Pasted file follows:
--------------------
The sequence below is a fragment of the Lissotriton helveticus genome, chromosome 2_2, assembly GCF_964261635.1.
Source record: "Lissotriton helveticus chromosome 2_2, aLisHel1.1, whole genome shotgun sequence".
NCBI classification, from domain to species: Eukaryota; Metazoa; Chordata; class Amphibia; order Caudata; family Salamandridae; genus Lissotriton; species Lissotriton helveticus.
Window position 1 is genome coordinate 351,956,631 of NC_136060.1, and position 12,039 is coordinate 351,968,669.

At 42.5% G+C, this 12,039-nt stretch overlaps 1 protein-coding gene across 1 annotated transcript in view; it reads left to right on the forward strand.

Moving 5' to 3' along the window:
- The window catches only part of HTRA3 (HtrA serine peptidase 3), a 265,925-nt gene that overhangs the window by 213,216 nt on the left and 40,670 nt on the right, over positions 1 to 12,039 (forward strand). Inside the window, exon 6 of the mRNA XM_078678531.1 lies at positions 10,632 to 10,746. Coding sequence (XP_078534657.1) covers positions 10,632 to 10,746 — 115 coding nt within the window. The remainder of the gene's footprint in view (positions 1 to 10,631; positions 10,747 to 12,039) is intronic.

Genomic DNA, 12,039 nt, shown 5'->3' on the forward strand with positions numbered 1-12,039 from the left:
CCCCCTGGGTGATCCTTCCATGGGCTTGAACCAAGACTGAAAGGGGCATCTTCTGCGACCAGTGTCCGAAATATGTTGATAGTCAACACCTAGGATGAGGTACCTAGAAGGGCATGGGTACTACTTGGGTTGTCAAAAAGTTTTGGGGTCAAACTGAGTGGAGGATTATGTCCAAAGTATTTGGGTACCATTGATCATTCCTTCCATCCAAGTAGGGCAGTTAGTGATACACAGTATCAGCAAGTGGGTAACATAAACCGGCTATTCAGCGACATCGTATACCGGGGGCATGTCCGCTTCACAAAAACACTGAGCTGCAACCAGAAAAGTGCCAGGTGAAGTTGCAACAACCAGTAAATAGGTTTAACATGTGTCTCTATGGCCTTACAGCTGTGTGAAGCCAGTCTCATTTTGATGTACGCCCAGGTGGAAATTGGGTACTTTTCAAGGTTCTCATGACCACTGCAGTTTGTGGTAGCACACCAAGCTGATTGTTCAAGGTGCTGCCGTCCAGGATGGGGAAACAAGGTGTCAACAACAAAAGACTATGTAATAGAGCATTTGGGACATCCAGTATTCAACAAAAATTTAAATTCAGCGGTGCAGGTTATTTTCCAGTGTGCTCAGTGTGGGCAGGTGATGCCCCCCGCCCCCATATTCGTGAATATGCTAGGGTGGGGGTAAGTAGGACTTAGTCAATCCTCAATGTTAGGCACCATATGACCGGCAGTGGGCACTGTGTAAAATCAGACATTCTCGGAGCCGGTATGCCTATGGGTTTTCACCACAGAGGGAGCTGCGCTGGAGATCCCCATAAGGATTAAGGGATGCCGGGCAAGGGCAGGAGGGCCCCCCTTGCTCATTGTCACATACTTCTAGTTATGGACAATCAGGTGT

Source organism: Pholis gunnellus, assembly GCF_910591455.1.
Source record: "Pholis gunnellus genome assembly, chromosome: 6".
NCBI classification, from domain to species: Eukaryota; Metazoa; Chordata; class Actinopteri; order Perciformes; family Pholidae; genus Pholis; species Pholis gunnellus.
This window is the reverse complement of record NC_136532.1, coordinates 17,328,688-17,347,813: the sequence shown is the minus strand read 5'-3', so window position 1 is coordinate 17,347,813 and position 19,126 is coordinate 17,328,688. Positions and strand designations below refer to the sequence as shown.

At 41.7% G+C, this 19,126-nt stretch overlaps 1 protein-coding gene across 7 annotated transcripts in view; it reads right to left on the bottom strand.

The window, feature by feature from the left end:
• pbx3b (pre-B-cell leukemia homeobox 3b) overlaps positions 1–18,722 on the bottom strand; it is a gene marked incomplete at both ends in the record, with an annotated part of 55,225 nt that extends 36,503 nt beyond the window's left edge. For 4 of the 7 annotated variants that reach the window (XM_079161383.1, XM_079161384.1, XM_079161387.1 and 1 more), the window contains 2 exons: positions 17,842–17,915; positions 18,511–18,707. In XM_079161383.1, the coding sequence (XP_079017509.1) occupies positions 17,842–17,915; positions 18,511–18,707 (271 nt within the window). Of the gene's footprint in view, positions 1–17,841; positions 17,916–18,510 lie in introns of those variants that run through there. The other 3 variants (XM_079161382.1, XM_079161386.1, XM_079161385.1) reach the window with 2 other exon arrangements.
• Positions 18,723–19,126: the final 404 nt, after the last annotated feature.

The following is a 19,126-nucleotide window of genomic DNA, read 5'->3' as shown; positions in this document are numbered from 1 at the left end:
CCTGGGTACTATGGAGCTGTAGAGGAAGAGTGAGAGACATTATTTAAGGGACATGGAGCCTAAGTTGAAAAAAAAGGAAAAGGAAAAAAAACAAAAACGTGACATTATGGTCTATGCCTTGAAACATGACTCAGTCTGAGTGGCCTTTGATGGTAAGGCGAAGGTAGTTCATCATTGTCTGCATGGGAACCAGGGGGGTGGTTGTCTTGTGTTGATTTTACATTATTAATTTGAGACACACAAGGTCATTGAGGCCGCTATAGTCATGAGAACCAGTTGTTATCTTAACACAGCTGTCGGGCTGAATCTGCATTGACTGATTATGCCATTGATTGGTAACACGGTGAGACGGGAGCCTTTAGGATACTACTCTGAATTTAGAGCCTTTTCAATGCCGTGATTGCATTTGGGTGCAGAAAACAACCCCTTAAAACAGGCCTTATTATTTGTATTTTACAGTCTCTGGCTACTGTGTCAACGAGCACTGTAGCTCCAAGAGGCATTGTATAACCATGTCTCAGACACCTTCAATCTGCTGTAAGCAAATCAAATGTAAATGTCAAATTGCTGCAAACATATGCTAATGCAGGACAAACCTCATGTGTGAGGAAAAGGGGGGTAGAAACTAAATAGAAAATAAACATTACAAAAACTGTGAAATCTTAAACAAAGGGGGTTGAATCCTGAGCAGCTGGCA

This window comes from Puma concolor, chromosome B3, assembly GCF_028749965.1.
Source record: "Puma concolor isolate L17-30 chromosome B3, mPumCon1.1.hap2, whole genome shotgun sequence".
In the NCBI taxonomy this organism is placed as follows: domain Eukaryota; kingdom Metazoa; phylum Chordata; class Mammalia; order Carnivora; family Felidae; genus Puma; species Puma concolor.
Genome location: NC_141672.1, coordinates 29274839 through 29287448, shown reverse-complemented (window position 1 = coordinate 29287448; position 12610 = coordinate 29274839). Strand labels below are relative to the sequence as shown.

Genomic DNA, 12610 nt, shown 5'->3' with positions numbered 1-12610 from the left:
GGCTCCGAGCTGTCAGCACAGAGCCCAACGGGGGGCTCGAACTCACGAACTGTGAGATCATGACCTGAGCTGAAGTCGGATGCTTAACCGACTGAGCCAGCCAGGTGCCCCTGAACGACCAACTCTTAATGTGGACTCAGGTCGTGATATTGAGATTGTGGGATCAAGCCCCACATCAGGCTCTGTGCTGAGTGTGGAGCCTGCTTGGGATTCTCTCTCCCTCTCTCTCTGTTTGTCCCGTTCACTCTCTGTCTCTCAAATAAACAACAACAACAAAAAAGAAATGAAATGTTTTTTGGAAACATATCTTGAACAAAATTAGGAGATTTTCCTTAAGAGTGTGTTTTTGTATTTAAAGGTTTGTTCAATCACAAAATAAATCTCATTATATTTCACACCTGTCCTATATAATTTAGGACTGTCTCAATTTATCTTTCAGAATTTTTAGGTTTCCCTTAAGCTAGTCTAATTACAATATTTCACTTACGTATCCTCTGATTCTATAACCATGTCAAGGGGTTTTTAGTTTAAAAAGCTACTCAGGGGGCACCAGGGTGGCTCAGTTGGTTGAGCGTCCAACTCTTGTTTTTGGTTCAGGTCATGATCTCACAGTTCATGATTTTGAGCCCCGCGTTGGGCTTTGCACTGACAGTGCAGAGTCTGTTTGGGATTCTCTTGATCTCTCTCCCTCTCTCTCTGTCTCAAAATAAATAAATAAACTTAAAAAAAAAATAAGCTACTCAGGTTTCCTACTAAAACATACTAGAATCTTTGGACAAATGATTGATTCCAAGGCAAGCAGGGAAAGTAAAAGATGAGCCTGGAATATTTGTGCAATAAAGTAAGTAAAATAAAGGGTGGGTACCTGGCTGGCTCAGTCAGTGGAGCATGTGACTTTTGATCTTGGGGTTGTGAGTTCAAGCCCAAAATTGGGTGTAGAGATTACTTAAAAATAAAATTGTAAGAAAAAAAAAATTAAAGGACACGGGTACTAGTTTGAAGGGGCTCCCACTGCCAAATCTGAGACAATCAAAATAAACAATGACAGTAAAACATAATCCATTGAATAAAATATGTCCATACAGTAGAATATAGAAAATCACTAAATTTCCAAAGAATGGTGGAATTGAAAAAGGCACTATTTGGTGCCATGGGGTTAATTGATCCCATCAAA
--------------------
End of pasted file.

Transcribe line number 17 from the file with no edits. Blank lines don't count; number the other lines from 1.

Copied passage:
• Positions 18,723–19,126: the final 404 nt, after the last annotated feature.